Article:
They've driven culture forward, facilitated global commerce, and charged ahead of their nation-bound peers.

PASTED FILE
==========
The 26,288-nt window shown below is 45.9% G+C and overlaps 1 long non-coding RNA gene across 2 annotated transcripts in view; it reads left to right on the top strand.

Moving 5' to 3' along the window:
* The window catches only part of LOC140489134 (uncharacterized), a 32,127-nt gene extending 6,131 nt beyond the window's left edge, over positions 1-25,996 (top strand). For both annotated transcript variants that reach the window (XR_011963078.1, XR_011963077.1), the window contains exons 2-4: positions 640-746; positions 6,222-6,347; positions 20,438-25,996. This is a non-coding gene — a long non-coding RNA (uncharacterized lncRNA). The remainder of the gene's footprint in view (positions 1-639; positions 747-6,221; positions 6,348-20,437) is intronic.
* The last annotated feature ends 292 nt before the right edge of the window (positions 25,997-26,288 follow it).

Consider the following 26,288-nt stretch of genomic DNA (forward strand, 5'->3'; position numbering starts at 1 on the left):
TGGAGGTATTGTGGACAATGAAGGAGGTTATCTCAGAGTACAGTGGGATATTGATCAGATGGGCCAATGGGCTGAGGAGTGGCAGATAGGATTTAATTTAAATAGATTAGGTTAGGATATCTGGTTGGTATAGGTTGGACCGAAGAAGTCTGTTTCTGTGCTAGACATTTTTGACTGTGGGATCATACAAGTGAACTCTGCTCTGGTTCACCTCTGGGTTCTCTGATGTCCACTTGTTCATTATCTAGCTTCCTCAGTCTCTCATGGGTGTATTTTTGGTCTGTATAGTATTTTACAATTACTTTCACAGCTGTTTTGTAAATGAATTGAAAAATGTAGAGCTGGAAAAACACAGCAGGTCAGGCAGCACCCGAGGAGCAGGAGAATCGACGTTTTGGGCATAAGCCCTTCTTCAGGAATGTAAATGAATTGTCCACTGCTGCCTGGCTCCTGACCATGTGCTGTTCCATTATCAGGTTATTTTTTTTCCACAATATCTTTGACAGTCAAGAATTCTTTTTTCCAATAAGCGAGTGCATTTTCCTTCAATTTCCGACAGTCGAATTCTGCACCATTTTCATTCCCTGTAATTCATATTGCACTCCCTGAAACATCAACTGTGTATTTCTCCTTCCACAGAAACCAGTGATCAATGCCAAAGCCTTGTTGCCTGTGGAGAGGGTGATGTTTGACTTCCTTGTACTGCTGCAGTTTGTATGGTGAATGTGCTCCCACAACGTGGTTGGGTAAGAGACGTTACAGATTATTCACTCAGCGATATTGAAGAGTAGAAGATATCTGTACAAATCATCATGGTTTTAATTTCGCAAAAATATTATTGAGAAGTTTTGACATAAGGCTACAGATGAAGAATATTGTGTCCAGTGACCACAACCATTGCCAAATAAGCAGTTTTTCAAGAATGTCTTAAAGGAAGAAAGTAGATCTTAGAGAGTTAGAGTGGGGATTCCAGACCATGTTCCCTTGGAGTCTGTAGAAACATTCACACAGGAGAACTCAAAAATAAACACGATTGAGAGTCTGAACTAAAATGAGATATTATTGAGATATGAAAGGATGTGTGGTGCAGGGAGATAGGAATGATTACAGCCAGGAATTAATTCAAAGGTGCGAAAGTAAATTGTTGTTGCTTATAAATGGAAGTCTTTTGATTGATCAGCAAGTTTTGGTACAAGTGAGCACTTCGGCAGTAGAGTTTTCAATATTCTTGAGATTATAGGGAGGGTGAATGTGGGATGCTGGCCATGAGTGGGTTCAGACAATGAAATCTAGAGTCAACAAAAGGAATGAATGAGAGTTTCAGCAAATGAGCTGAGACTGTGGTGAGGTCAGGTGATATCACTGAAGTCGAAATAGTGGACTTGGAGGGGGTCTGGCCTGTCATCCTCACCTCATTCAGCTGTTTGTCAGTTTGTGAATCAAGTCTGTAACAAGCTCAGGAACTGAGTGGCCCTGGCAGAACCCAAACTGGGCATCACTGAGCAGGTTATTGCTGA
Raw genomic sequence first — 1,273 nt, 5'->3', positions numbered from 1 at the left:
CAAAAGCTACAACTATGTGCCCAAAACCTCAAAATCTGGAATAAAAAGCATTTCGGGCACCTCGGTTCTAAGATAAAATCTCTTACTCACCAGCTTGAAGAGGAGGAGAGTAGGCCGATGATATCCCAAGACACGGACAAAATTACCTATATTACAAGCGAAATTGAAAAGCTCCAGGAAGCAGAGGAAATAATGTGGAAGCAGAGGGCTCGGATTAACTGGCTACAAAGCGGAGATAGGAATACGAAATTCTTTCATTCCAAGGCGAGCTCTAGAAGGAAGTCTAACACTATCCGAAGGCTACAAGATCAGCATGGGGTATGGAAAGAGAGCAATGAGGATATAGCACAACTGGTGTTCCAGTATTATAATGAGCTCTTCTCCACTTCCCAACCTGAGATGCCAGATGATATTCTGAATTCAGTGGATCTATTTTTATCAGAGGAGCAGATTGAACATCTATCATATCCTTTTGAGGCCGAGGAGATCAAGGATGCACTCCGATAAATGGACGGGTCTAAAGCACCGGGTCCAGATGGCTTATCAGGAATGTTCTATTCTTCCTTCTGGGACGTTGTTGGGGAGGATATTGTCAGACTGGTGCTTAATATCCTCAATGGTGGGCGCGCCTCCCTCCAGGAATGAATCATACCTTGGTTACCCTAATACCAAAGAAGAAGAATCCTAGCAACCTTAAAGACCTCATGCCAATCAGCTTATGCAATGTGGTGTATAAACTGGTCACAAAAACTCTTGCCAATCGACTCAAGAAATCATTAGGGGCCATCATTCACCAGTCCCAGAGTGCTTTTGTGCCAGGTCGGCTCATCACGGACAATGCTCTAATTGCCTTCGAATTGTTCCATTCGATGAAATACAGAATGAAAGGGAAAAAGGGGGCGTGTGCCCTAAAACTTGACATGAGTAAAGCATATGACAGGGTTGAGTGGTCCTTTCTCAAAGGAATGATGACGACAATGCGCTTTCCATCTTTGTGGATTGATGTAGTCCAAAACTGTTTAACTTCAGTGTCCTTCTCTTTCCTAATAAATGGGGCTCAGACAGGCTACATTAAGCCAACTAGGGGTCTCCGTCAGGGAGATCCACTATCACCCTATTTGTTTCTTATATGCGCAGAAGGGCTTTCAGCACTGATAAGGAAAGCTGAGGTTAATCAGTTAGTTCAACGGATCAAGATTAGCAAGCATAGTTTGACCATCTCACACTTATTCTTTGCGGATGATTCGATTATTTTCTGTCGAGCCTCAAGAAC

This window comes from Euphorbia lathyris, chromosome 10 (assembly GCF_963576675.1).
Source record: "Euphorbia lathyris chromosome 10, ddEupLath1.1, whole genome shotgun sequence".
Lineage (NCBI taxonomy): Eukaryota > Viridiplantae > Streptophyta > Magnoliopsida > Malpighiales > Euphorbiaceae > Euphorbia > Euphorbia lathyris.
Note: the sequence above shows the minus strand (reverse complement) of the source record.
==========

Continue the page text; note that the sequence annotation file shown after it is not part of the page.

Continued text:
Indeed, cities?—?and the metropolitan regions that orbit around them?—?make sense as a political and economic unit. The key services we depend on government to do, from building infrastructure to ensuring public safety, are mostly handled by cities. And contrary to earlier predictions, the forces of globalization and the rise of the information economy have only made cities more important as economic engines and innovation hubs. It's no surprise, then, that cities?—?and their mayors?—?are increasingly finding their voices in a world previously dominated by nations and international entities.